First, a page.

50 Years of American Voices

1992

Author:
Stanley M. Elam, Lowell C. Rose, and Alec M. Gallup

The 24th annual Gallup/PDK Poll of the Public’s Attitudes Toward the Public Schools

“The 24th Annual Gallup/Phi Delta Kappa education poll offers a picture of a public that wants improvement in its public schools and that has little faith in its elected leaders to bring this improvement about. However, a careful reading of the results of the poll will provide some comfort to those who believe the public schools are better than they are given credit for being.

“The purpose of a public opinion poll is to determine what the public thinks, not to judge the rightness or wrongness of the public's views. Those who use the poll determine the significance of the data. We read the results of this poll as showing that the public is reasonably well-informed about its schools, wants to see those schools improve, and is willing to provide the support to bring improvement about. This interpretation suggests that what American education faces today is not a failure of public will but a failure of leadership.”

What was going on in American education?

Jan. 24, 1992: The National Council on Education Standards and Testing publishes Raising Standards for American Education, which finds that the absence of explicit national standards linked to world-class levels of performance severely hampers the ability to monitor the nation's progress toward the six national education goals. The council says that the absence of well-defined and demanding standards means American education has gravitated toward "de facto" national minimum expectations, with curricula focusing on low-level reading and arithmetic skills and on small amounts of factual material in other content areas.

March 11, 1992: Tennessee’s new statewide school reform package includes the Tennessee Value-Added Assessment System (TVAAS), a controversial accountability scheme intended to measure the effectiveness of teachers by examining student test scores.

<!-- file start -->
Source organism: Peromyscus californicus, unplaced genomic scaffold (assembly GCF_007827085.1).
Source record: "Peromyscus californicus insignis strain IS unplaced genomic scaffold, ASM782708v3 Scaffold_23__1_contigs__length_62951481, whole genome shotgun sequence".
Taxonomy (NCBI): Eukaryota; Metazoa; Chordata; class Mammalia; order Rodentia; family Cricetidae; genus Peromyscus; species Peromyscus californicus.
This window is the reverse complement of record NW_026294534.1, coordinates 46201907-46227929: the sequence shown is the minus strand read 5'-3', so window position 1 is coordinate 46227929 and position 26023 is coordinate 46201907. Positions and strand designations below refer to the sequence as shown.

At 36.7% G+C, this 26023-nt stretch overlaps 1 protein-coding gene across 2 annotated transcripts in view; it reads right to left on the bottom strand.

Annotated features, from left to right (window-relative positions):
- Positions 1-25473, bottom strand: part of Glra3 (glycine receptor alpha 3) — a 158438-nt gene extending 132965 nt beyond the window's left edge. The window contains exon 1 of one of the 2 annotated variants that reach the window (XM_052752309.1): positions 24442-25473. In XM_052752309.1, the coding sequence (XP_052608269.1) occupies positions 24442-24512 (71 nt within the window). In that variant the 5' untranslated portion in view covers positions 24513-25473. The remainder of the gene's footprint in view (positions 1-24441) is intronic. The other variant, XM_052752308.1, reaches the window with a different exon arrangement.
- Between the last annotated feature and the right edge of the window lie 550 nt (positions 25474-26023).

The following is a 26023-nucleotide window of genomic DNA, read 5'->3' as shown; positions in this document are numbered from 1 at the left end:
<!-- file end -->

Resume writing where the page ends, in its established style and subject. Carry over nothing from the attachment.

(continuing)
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Credit: Thinkstock

June 24, 1992: In Lee v. Weisman, the U.S. Supreme Court rules that schools may not promote religious exercises, either directly or indirectly by including an invited guest, such as a minister, at graduation ceremonies.

July 1992: City Academy high school is Minneapolis opens as the nation’s first charter school.

September 1992: Baltimore., Md., becomes the first large urban school district to hire a private company, Education Alternatives Inc., to manage some of its schools.

What else was going on in the United States?

April-May 1992: Los Angeles erupts after a jury acquits four police officers in the beating of Rodney King. During the six days of rioting, 63 people were killed, 2,383 people were injured, and more than 12,000 were arrested.

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Weapons confiscated in Naples, Idaho, during the Ruby Ridge standoff Aug. 26, 1992. (AP Photo/Mason Marsh)

August 1992: The 11-day siege at Ruby Ridge, a standoff between right-wing fundamentalists and the federal government, draws national media attention.

1992: Billionaire Ross Perot enters the presidential race as an independent candidate, at times leading in public opinion polls and eventually earning nearly 20% of the overall vote but no Electoral College votes.

Nov. 3, 1992: William J. Clinton is elected president of the United States.

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President-elect Bill Clinton, third from left, is joined by Vice President-elect Al Gore Jr. and their families in front of the Old State House in Little Rock, Ark., Nov. 3, 1992, after winning the presidential election. Left is Chelsea and Hillary Clinton. Right is Tipper Gore and Albert Gore, III. (AP Photo/Susan Ragan)


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We welcome your conversation about the poll results and the other information we’ve assembled here. What did we forget? What do you remember about this year? How do you think the events of this year influenced the responses to our questions?